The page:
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Mediterranean Garden (Invisible Garden):
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Mediterranean Garden (Invisible Garden)


name: Mediterranean Garden (Invisible Garden)
type: urban biotope
address: Budafabriek, Dam 2 Kortrijk Belgium
gps location: 50.8317, 3.26395
dimensions: 8.00x5.00 meter
start date: 2014-10-30
end date: 2015-02-08


Mealybugs (Maconellicoccus hirsutus) and Mealybug Ladybirds (Cryptolaemus montrouzieri)
date: 2014-12-04
There is a problem with one of the olive trees. We found a colony of mealybugs (Maconellicoccus hirsutus - wolluis). They came probably with the plant from Willaert. It is a kind of Mealybugs that feed on olive trees and ferns - also on some of the ferns I saw them in our Invisible Garden. We will set out some natural ennemies, e.g. the Cryptolaemus montrouzieri, common name Mealybug Ladybird. The PTI-people will order them at the company Hombio. Unlike many of the often brightly coloured Coccinellidae, it is predominantly brown and has no spots. It has been used as a biological control agent against Mealybugs and other Scale insects. As a larva it apparently looks like the mealybugs they prey on, a case of aggressive mimicry.
link: http://en.wikipedia.org/wiki/Cryptolaemus_montrouzieri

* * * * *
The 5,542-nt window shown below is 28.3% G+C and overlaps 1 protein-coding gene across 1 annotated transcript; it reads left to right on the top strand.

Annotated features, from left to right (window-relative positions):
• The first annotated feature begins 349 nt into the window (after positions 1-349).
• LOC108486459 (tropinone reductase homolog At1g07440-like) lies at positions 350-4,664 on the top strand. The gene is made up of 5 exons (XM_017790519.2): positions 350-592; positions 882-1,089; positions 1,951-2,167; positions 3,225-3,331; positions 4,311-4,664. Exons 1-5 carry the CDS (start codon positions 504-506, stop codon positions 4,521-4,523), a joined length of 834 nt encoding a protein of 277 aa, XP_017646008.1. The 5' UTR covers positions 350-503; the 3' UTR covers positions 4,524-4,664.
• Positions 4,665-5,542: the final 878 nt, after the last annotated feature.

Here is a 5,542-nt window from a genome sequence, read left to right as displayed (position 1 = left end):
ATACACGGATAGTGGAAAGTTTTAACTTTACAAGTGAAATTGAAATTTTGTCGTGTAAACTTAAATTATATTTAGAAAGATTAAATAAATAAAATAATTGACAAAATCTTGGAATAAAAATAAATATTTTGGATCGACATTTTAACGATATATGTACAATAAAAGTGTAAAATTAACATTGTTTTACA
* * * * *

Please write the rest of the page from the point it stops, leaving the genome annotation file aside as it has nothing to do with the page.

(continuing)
Inspection of the Mediterranean zone after 1 month
date: 2014-12-03
After 1 month we come to the constatation that there is much more evaporation by the plants than we thought, probably because of the warmth in the garden (± a constant temperature of 19°C) and also due to visitors etc. The olive trees did not get enough water, and they started to loose their leaves. But now that we know the source of this problem, they already started to recover (though there is another problem to solve: the Mealybugs). Some of the plants started yet a second spring/summer: the grasses (e.g. the Carex caryophyllea) are becoming green again, as well as the Verbena bonariensis that is producing a lot of green leaves again. I am very curious how this phenomena of summer after summer will evolve... Till now,the new twigs and leaves are a little weak. Therefore we will feed some bio fertiliser to the plants.

Bees are the keystone organisms of the ecosystem
date: 2014-11-10
The bees are omnipresent in our Invisible Garden, I consider the the keystone of the ecosystem. In the Mediterranean Garden I integrated 2 bee artworks. One is the Peephole Beehive, with a movie documenting the 365-day monitoring of a bee colony inside the hive. The other work is an 8-channel soundwork that I made together with Billy Bultheel. We started to develop the audio work from the 8-channel field recordings made in the broodnest of an experimental Warré-beehive set-up in my Brussels rooftop garden. More information can be consulted at the link below.
link: http://annemariemaes.net/works/bee-laboratory-works/bee-activity-soundwork-on-kunstradio-vienna/

Stone video in the Mediterranean Garden
date: 2014-11-05

On a summer day, july 2010, I observed this strange phenomenon of the floating stone. The stone was making beautiful circles some centimetres above the ground, is was floating in a mysterious way. I took my video camera to film this action, and at a closer look I discovered that there was a tiny, transparent wire attached to the stone. A spider used this stone as a fixing point for its web, and with rain and sunshine the wire shrunk a bit which made the stone floating ...

Designing with grasses
date: 2014-11-03